Researchers re-engineer red blood cells to trigger immune system against COVID-19

Researchers have teamed up to modify red blood cells to transport viral agents which can safely trigger the immune system to protect the body against SARS-CoV-2, creating a promising new vehicle for vaccine delivery.

The new method, described in the journal PLOS ONE, is said to be a unique approach to vaccination. Red blood cell membranes are embedded with SARS-CoV-2 spike proteins, which then form virus-like particles.

“We take red blood cells and remove everything from the inside. We then attach spike proteins to their outside to mimic a coronavirus,” explained co-author Isabella Passos Gastaldo from McMaster University, Canada.

The particles, shown to activate the immune system and produce antibodies in mice, are completely harmless.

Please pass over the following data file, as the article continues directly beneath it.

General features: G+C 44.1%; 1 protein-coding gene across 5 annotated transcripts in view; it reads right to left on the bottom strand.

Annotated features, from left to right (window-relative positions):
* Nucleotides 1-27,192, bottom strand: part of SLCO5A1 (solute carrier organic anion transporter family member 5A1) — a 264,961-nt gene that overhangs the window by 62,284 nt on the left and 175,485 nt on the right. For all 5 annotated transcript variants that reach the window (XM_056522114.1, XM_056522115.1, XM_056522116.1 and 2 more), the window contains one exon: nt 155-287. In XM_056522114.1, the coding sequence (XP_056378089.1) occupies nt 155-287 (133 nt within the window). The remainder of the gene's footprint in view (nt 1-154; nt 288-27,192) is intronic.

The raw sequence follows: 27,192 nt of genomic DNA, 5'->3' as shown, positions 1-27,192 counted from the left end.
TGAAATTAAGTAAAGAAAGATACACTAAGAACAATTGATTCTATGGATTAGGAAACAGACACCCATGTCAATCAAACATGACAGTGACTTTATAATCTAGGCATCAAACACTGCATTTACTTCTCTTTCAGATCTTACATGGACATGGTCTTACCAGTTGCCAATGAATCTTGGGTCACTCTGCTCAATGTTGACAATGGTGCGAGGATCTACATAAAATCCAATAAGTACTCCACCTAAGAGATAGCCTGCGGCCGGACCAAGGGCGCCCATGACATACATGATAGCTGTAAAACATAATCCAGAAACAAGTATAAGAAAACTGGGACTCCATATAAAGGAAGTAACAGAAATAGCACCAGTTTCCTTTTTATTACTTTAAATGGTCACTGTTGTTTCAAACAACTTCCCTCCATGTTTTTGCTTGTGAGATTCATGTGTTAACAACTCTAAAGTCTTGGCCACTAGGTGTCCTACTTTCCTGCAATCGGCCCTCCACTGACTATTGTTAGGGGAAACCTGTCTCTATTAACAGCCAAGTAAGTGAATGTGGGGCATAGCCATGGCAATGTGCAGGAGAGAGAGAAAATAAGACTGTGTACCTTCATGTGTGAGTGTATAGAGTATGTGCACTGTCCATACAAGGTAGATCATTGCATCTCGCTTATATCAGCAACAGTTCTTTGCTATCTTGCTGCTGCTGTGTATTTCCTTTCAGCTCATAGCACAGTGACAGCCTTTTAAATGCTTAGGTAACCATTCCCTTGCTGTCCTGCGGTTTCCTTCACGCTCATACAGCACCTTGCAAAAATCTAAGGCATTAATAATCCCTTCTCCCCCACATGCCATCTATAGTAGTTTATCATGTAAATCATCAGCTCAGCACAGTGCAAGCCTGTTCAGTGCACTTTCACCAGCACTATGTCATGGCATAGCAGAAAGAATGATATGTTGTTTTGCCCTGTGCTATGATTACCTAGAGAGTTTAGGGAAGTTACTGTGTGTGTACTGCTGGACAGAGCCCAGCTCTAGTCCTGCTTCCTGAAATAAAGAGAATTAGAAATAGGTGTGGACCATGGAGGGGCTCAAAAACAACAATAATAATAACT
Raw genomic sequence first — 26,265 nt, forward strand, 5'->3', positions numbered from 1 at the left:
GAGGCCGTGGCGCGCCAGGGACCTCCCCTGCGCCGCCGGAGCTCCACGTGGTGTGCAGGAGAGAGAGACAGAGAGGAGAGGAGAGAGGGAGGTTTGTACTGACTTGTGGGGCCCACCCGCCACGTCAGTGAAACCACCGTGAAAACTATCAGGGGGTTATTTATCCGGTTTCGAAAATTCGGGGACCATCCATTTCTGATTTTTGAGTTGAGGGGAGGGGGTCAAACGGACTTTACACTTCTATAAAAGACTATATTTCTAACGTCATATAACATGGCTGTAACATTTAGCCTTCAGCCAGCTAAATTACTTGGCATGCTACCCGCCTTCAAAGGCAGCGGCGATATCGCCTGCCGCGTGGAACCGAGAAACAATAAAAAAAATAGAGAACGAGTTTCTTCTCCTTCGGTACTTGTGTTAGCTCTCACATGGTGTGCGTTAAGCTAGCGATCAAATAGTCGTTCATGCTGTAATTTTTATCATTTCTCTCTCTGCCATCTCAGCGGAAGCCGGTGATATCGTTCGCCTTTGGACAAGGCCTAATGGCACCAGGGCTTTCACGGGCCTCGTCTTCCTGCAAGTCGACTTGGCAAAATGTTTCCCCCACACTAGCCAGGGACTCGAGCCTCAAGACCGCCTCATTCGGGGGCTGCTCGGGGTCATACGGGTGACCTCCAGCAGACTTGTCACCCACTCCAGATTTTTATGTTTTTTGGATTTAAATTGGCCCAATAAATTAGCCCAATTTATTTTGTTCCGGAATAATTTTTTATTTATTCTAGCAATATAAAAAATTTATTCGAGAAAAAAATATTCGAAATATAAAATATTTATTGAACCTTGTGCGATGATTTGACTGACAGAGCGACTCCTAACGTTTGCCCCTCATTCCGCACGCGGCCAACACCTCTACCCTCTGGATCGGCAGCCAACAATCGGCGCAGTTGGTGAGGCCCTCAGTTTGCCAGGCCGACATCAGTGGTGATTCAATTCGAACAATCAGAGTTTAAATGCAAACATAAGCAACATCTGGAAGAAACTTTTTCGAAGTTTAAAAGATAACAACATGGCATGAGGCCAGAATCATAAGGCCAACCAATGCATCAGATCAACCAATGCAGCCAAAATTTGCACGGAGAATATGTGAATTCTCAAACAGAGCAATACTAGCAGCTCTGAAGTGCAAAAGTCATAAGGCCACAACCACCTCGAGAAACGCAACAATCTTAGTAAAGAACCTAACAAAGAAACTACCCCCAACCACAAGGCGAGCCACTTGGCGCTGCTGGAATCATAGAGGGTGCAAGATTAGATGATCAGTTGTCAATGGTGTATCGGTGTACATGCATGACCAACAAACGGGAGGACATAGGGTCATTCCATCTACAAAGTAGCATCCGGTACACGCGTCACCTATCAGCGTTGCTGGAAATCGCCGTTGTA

“Current vaccine delivery methods often cause drastic immune system reactions and have short-lived responses,” said another researcher.

“Some of the vaccines that have been developed have shown side effects. This delivery platform opens new possibilities for vaccines and therapeutics,” the researcher added.

The researchers found cells can be loaded with a large dose of viral proteins, yet likely produce few side effects, making the new method more tolerable and effective than other vaccine options.

They said they have developed a method where we can trigger an immune response without the use of genetic material and yet they can synthesize these particles in a very short amount of time.

The technology can be quickly adapted to develop vaccines for variants or new viruses that may emerge in the future.

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